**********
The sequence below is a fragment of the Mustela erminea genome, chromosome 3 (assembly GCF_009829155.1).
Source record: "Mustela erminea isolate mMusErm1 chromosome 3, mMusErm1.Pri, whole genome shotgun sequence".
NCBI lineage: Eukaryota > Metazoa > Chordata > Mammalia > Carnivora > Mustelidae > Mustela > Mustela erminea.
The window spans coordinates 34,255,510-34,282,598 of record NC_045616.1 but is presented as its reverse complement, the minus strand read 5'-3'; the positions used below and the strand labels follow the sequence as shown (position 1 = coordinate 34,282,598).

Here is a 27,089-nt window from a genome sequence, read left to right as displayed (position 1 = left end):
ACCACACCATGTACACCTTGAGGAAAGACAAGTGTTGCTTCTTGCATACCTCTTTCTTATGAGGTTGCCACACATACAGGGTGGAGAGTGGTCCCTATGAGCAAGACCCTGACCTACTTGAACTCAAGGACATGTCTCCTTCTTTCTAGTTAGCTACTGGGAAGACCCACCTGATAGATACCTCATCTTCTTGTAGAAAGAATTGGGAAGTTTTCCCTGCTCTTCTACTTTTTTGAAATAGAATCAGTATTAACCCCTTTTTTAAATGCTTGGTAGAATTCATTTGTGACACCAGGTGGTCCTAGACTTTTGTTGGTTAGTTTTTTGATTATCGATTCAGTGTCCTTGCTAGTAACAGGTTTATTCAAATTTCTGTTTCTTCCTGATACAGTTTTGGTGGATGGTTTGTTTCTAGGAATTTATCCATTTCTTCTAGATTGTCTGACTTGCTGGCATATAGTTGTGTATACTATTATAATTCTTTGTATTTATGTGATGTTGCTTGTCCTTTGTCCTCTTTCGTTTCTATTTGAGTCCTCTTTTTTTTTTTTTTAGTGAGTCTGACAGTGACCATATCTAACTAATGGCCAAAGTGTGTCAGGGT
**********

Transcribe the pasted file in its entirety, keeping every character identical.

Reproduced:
The sequence below is a fragment of the Mustela erminea genome, chromosome 3 (assembly GCF_009829155.1).
Source record: "Mustela erminea isolate mMusErm1 chromosome 3, mMusErm1.Pri, whole genome shotgun sequence".
NCBI lineage: Eukaryota > Metazoa > Chordata > Mammalia > Carnivora > Mustelidae > Mustela > Mustela erminea.
The window spans coordinates 34,255,510-34,282,598 of record NC_045616.1 but is presented as its reverse complement, the minus strand read 5'-3'; the positions used below and the strand labels follow the sequence as shown (position 1 = coordinate 34,282,598).

Here is a 27,089-nt window from a genome sequence, read left to right as displayed (position 1 = left end):
ACCACACCATGTACACCTTGAGGAAAGACAAGTGTTGCTTCTTGCATACCTCTTTCTTATGAGGTTGCCACACATACAGGGTGGAGAGTGGTCCCTATGAGCAAGACCCTGACCTACTTGAACTCAAGGACATGTCTCCTTCTTTCTAGTTAGCTACTGGGAAGACCCACCTGATAGATACCTCATCTTCTTGTAGAAAGAATTGGGAAGTTTTCCCTGCTCTTCTACTTTTTTGAAATAGAATCAGTATTAACCCCTTTTTTAAATGCTTGGTAGAATTCATTTGTGACACCAGGTGGTCCTAGACTTTTGTTGGTTAGTTTTTTGATTATCGATTCAGTGTCCTTGCTAGTAACAGGTTTATTCAAATTTCTGTTTCTTCCTGATACAGTTTTGGTGGATGGTTTGTTTCTAGGAATTTATCCATTTCTTCTAGATTGTCTGACTTGCTGGCATATAGTTGTGTATACTATTATAATTCTTTGTATTTATGTGATGTTGCTTGTCCTTTGTCCTCTTTCGTTTCTATTTGAGTCCTCTTTTTTTTTTTTTTAGTGAGTCTGACAGTGACCATATCTAACTAATGGCCAAAGTGTGTCAGGGT